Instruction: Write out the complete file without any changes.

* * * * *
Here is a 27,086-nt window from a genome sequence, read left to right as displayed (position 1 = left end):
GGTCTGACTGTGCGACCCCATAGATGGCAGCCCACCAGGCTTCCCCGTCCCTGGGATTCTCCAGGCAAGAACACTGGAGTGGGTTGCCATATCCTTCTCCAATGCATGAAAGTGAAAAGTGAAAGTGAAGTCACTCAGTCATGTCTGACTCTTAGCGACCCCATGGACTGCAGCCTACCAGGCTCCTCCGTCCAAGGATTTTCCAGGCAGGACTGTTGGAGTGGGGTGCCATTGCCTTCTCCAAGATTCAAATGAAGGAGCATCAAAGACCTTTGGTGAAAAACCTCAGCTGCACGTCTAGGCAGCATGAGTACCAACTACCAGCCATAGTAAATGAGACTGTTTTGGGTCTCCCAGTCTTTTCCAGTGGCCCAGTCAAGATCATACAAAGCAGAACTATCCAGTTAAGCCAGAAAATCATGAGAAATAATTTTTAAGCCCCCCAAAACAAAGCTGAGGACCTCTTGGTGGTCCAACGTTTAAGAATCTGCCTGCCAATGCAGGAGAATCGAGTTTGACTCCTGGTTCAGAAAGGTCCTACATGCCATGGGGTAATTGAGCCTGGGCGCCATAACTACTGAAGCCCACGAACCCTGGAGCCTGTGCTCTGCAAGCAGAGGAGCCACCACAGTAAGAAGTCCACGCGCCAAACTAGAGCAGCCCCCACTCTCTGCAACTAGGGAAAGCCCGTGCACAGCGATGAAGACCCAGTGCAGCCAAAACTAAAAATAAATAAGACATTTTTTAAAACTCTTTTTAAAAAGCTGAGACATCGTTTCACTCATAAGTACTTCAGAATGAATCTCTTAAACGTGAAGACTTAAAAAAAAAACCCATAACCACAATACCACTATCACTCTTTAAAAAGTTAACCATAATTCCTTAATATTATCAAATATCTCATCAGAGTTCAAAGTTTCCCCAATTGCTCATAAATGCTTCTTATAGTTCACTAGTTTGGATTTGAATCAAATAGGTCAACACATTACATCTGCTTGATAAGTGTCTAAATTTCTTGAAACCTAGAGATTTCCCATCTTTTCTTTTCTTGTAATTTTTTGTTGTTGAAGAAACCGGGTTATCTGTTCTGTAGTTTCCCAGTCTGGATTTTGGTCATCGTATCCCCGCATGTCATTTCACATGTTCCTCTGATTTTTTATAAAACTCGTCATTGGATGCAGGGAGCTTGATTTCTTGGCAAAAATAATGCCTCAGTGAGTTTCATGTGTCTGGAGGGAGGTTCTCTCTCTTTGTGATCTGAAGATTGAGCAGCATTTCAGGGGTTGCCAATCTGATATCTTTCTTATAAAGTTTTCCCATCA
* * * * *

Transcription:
Here is a 27,086-nt window from a genome sequence, read left to right as displayed (position 1 = left end):
GGTCTGACTGTGCGACCCCATAGATGGCAGCCCACCAGGCTTCCCCGTCCCTGGGATTCTCCAGGCAAGAACACTGGAGTGGGTTGCCATATCCTTCTCCAATGCATGAAAGTGAAAAGTGAAAGTGAAGTCACTCAGTCATGTCTGACTCTTAGCGACCCCATGGACTGCAGCCTACCAGGCTCCTCCGTCCAAGGATTTTCCAGGCAGGACTGTTGGAGTGGGGTGCCATTGCCTTCTCCAAGATTCAAATGAAGGAGCATCAAAGACCTTTGGTGAAAAACCTCAGCTGCACGTCTAGGCAGCATGAGTACCAACTACCAGCCATAGTAAATGAGACTGTTTTGGGTCTCCCAGTCTTTTCCAGTGGCCCAGTCAAGATCATACAAAGCAGAACTATCCAGTTAAGCCAGAAAATCATGAGAAATAATTTTTAAGCCCCCCAAAACAAAGCTGAGGACCTCTTGGTGGTCCAACGTTTAAGAATCTGCCTGCCAATGCAGGAGAATCGAGTTTGACTCCTGGTTCAGAAAGGTCCTACATGCCATGGGGTAATTGAGCCTGGGCGCCATAACTACTGAAGCCCACGAACCCTGGAGCCTGTGCTCTGCAAGCAGAGGAGCCACCACAGTAAGAAGTCCACGCGCCAAACTAGAGCAGCCCCCACTCTCTGCAACTAGGGAAAGCCCGTGCACAGCGATGAAGACCCAGTGCAGCCAAAACTAAAAATAAATAAGACATTTTTTAAAACTCTTTTTAAAAAGCTGAGACATCGTTTCACTCATAAGTACTTCAGAATGAATCTCTTAAACGTGAAGACTTAAAAAAAAAACCCATAACCACAATACCACTATCACTCTTTAAAAAGTTAACCATAATTCCTTAATATTATCAAATATCTCATCAGAGTTCAAAGTTTCCCCAATTGCTCATAAATGCTTCTTATAGTTCACTAGTTTGGATTTGAATCAAATAGGTCAACACATTACATCTGCTTGATAAGTGTCTAAATTTCTTGAAACCTAGAGATTTCCCATCTTTTCTTTTCTTGTAATTTTTTGTTGTTGAAGAAACCGGGTTATCTGTTCTGTAGTTTCCCAGTCTGGATTTTGGTCATCGTATCCCCGCATGTCATTTCACATGTTCCTCTGATTTTTTATAAAACTCGTCATTGGATGCAGGGAGCTTGATTTCTTGGCAAAAATAATGCCTCAGTGAGTTTCATGTGTCTGGAGGGAGGTTCTCTCTCTTTGTGATCTGAAGATTGAGCAGCATTTCAGGGGTTGCCAATCTGATATCTTTCTTATAAAGTTTTCCCATCA